Blue Hog Report, who broke the story on the $30,000-plusand counting wasted by Land Commissioner John Thurston on purchasing and storing a little-used boat rig suitable for bass fishing, illustrates further how wasteful the purchase has been and how Thurston has neglected the law he claims justified the purchase.
Key point: Thurston claims a relatively new state law expanded his authority to do something about obstacles in navigable waterways on submerged state land. Key problem: The city of Maumelle has complained to Thurston about a sunken barge on the river near where Thurston’s boat is stored and he’s apparently never done anything about it.
In August of 2013, after Act 552 took effect, the issue of the removal of the barge was referred to the COSL office. In the email referring the matter, the mayor of Maumelle noted, “We are concerned that the barge could break loose and damage the 1-430 bridge or the Murray Lock and Dam structure during high flow events. Since the pictures were taken, the actual structure (house) has slipped off the barge and is in the river now.”
That was over five years ago, and nearly four years since the COSL got their boat, which they could have used to go examine the debris and initiate proceedings for the removal.
Yet, in over five years since the passage and effective date of Act 552, John Thurston’s office has not managed to have the barge removed, despite a request from a public official, notice from the Corps of Engineers, and a stated concern that the barge could damage I-430 or the Murray Lock and Dam. It does not appear that the COSL has managed to do anything about that barge, in fact, as it remains in exactly the same position as it was in October 2010.
I’m seeking an office response to this specific complaint.
UPDATE: This response through an office spokesman:
Upon a second inspection, this time with Terry Hart who completed the debris removal on the Little Maumelle River, the Commissioner of State Lands’ office sought professional opinion of the sunken barge in Maumelle. The work needed to remove the barge was found to be cost prohibitive. Citing cost as a major factor, this is an example of why the Commissioner of State Lands’ office desires to work proactively so that as issues arise they can be examined and dealt with in a timely manner.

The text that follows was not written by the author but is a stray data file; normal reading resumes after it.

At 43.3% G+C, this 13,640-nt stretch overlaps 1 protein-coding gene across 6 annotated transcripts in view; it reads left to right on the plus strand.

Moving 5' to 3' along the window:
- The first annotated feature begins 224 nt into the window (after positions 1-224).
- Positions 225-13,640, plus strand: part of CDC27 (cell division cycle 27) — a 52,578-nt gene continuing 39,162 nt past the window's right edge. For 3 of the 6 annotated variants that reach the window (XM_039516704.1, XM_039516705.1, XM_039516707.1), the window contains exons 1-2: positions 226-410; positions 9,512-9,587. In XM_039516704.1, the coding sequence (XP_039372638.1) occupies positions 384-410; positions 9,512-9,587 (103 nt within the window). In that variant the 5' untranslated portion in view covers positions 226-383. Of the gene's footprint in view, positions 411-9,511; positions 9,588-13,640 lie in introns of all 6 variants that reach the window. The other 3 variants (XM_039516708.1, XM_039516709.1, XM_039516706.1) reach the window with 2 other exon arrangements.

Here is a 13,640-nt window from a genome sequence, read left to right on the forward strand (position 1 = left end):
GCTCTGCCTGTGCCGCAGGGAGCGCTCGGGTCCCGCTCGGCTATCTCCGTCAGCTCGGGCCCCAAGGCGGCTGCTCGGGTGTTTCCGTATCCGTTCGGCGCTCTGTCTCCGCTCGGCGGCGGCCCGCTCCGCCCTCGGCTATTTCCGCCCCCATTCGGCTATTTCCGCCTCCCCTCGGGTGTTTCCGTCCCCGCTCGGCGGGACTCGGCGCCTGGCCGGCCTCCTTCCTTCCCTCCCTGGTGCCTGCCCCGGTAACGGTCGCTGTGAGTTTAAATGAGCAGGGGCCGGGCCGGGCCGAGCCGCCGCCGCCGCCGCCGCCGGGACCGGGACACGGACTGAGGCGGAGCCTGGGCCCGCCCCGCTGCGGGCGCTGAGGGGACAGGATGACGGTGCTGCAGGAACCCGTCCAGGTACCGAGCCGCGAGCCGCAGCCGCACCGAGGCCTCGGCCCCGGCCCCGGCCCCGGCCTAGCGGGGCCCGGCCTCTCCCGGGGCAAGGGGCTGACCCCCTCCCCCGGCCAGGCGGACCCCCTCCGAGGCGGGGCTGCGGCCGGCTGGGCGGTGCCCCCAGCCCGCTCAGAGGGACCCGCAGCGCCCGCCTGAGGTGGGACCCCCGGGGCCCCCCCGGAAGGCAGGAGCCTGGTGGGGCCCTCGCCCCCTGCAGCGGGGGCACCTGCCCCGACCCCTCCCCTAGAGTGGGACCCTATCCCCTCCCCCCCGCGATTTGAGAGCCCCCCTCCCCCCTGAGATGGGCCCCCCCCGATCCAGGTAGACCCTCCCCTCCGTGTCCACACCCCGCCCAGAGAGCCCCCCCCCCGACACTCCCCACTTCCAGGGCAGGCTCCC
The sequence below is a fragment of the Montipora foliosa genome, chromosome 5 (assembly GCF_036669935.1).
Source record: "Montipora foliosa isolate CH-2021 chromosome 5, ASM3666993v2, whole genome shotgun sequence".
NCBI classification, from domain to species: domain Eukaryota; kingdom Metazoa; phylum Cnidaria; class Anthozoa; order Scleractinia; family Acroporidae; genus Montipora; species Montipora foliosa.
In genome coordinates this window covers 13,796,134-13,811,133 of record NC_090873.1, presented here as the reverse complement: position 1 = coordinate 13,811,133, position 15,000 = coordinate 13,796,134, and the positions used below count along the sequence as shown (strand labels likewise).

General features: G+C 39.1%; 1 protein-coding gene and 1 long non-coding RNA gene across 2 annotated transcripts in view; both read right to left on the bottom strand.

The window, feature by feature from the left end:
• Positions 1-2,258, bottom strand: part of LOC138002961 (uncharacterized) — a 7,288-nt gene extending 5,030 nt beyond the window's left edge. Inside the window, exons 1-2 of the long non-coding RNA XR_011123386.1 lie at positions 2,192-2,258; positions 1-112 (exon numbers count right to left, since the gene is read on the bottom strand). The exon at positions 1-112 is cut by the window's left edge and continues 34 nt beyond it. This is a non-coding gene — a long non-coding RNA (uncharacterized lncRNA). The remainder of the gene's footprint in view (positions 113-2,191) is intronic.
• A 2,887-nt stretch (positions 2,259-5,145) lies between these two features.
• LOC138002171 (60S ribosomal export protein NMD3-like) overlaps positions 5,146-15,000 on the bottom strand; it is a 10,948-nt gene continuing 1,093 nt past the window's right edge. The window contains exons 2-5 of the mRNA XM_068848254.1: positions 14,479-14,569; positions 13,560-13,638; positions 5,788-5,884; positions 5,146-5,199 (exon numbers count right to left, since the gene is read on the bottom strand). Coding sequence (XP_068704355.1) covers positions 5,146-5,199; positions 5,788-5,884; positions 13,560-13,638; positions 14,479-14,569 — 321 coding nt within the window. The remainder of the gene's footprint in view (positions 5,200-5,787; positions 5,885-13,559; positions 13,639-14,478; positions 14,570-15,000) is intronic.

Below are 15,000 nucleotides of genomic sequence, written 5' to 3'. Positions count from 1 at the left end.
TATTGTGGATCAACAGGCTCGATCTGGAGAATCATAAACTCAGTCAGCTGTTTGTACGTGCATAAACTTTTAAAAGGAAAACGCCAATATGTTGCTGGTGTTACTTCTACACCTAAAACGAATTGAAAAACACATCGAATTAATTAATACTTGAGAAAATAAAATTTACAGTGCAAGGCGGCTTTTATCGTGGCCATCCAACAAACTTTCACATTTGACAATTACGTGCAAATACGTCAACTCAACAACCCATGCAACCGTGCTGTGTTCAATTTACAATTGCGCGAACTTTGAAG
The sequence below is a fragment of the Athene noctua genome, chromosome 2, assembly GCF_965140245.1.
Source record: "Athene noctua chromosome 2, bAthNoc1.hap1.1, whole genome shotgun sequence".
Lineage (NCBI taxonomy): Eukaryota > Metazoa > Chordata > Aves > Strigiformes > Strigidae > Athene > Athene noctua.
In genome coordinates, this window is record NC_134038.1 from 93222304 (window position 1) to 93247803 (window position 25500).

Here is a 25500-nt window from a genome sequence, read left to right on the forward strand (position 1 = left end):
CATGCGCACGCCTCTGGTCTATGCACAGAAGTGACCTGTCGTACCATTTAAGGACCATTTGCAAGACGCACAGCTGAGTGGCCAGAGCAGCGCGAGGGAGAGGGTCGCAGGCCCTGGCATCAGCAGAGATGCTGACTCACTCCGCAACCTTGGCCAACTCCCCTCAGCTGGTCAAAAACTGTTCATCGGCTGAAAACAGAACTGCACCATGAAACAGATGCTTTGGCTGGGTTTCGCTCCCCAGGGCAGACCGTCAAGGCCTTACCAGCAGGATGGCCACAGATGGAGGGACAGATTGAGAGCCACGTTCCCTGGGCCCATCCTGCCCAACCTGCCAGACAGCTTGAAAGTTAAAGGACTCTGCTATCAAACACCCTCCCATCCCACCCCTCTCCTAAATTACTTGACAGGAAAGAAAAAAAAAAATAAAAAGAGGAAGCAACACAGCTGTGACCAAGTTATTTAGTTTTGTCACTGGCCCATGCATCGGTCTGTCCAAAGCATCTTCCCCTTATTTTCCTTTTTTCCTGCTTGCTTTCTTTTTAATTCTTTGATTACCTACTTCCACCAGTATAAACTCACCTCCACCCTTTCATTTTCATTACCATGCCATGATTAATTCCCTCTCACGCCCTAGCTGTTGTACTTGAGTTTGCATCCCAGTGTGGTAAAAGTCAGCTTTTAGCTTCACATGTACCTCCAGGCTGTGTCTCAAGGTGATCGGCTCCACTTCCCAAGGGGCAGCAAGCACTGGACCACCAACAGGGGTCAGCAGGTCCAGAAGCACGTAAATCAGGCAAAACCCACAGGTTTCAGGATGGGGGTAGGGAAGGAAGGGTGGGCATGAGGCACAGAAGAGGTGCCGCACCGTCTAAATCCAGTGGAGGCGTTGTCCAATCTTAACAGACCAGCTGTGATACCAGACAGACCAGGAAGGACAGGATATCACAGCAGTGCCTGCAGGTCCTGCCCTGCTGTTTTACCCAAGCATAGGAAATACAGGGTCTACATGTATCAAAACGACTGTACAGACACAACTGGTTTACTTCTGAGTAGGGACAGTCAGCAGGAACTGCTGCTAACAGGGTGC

I’ve asked followups:
1) When was first inspection?
2) When was second inspection?
3) Has an effort been made to find person responsible for wreckage?
4) Why hasn’t a legal action been filed?
5) Are there records that reflect office consideration of this wreckage.
I’d comment it doesn’t appear this has been “dealt with.” Also, the statute allows the office to recover removal costs from the person responsible. So how would it be cost prohibitive?
Other points made by Blue Hog:
* Thurston says his office has explored for debris six times since the boat was purchased in 2014. It has used the boat four times. (Apparently, he actually accompanied Game and Fish in their boat on his own two trips cited to us earlier, according to a clarification this week in the Democrat-Gazette.) If the boat was used only four times for debris expeditions, that’s $7,500 per trip over four years.
* He says he “needs” a boat because of the 2013 law passed by the felonious Sen. Jon Woods. It allowed him to sue to get people responsible for obstacles to remove them. But the office ALWAYS had power over submerged lands. It never “needed” a boat before.
* He claims a depth finder designed to find fish was necessary to accurately report on obstacles in the water. But he’s never used the memory chip that can be inserted in the depth finder to actually record such things.
* The boat isn’t big enough to do anything about removing or transporting obstacles of any size.
* There’s no record of Thurston’s expeditions. No record of obstacles found. No record of any action taken.
* Nobody in the office has been trained in assessing or removing underwater obstacles.
* The law doesn’t provide for Thurston to act on obstacles or to buy a boat.
Thurston has adopted the Trumpian position that criticism of him is fake partisan news. The $30,000, however, is very real. So is an absence of any evidence that the expenditures were either a) necessary or b) even marginally productive.
Note: Susan Inman, the Democrat opposing Thurston for secretary of state, not only has a squeaky clean public record, she has experience in both the secretary of state’s office and in election supervision that Thurston lacks.